WASHINGTON -- Swap dealers are raising strong objections to a policy adopted by the GFOA this week that urges the federal movement to take steps, possibly including legislation or regulation, to protect local governments against losses from derivatives.

"The policies ... contain statements which are at odds with the recent congressional testimony of industry experts and present and past financial regulators," Gay H. Evans, chairwoman of the International Swaps and Derivatives Association, said Tuesday in a letter to Jeffrey L. Esser, executive director of the Government Finance Officers Association.

Evans was referring to recent testimony by both Federal Reserve Board Chairman Alan Greenspan and Securities and Exchange Commission Chairman Arthur Levitt Jr. Both officials testified that a new federal regulatory scheme would not make sense for the rapidly evolving derivatives market because it would not be flexible enough to adjust to changes in the markets.

Derivatives markets and firms are already heavily regulated by private counterparties who, for self-protection, insist that dealers maintain adequate capital and liquidity, Greenspan said.

The SEC is already pursing many of the goals identified by a recent General Accounting Office report that called for legislation to authorize federal regulation of securities firms and insurance company derivatives affiliates, Levitt said. He outlined the commission's efforts to devise capital, accounting, and disclosure standards that are tailored to derivatives.

Both officials made their remarks at a hearing May 25 on derivatives before the House Energy and Commerce Committee's subcommittee on telecommunications and finance.

But in a voice vote Tuesday at their annual meeting in Minneapolis, GFOA members approved a two-page policy statement calling for "greater federal involvement in the regulation of derivatives products." Such involvement "is warranted to avoid market disruption and the loss of scarce taxpayer funds," the association said in adopting the statement, which was drafted by the GFOA's cash management committee.

The GFOA said possible steps include legislation, regulation, better enforcement of existing rules, improved oversight, and educational initiatives. For instance, "federal action" is needed to close gaps in the regulation of securities firms and insurance companies that deal in derivatives, the association said.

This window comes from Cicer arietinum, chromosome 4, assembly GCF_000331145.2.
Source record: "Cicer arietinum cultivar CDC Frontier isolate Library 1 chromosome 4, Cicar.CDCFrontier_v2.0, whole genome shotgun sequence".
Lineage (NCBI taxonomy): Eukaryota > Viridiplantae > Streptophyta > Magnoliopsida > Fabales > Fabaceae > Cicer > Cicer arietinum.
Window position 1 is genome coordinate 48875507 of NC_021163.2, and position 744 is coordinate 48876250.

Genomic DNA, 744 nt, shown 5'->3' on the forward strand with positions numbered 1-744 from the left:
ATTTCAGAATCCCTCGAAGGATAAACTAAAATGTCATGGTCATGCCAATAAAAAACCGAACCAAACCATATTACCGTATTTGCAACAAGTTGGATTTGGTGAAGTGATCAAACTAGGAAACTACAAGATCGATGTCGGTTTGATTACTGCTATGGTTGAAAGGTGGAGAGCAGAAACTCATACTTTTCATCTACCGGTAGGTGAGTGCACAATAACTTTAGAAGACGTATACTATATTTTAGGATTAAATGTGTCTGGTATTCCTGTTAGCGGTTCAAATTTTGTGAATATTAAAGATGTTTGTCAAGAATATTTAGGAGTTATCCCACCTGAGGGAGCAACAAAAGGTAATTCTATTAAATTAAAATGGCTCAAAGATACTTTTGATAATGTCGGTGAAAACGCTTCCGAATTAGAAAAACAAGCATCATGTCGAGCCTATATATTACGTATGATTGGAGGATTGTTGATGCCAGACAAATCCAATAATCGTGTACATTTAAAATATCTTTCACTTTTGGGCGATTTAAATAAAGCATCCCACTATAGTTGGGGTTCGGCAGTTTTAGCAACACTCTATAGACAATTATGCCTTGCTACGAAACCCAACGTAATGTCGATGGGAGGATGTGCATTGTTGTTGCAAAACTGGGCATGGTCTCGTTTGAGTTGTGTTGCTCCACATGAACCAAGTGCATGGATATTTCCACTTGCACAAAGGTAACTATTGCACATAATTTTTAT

GFOA members also adopted a set of recommended practices on Tuesday that urge finance officers to "exercise extreme caution" when using derivatives. Officials should not venture into derivatives transactions unless they sufficiently understand the products and have the expertise to manage them, the association said.

Evans told Esser that she shares the association's concerns that state and local governments "attain the objectives of sound asset and liability management.

"Derivatives are an integral part of that process," she said. "As Chairman Greenspan noted in his testomony, 'the board believes that the array of derivative products that has developed in recent years has enhanced economic efficiency.'"

Evans said her group is concerned that the GFOA's policy fails to distinguish among derivative securities, exchange-trade derivatives, and privately negotiated derivatives transactions. The result is "confusion about the existing regulatory environment," she said.

The financial regulators responsible for these activities "understand the benefits of the existing regulatory framework. Chairman Greenspan concluded that 'legislation relating to derivatives is neither necessary or desirable at this time,'" Evans said.

But Catherine Spain, chief lobbyist for the GFOA's federal liaison center here, said in a telephone interview yesterday that state and local issuer officials worry about derivative products.

"People are concerned about this stuff. They are so concerned that some have suggested we shouldn't do derivatives [at all]. We've been shocked that [some of the] regulators have said that there are no problems. We [review that] as playing [them] down," Spain said.

"Regulators [may] say this, but we are the end users. We still think there's room for improvement," she said. "There is a role for the federal government, and we've identified some vehicles, one of which may be regulation, legislation," she said. But "you shouldn't read into this that [we are] calling for regulation."

Spain said the association developed the statements of policy and recommended practices in a "very well-thought-out process."

"GFOA's executive board has encouraged us to do more of that," Spain said. "They think it's the role of the association. That's what we're about."

"As an organization, we have to have a formal policy position in order to testify before Congress," Spain said. "If we want to be player and say we don't think everything [is] hunky dory, we have to have a position of the organization."

Micah Green, executive vice president of the Public Securities Association, said, "We are encouraged that GFOA has not called for legislation as a first resort to addressing the concerns that they've raised in these statements.

"PSA believes that legislation is not needed and that the regulators as well as the industry is actively working to deal with many of the issues raised by GFOA," Green said. "We look forward to workign with them on this effort."

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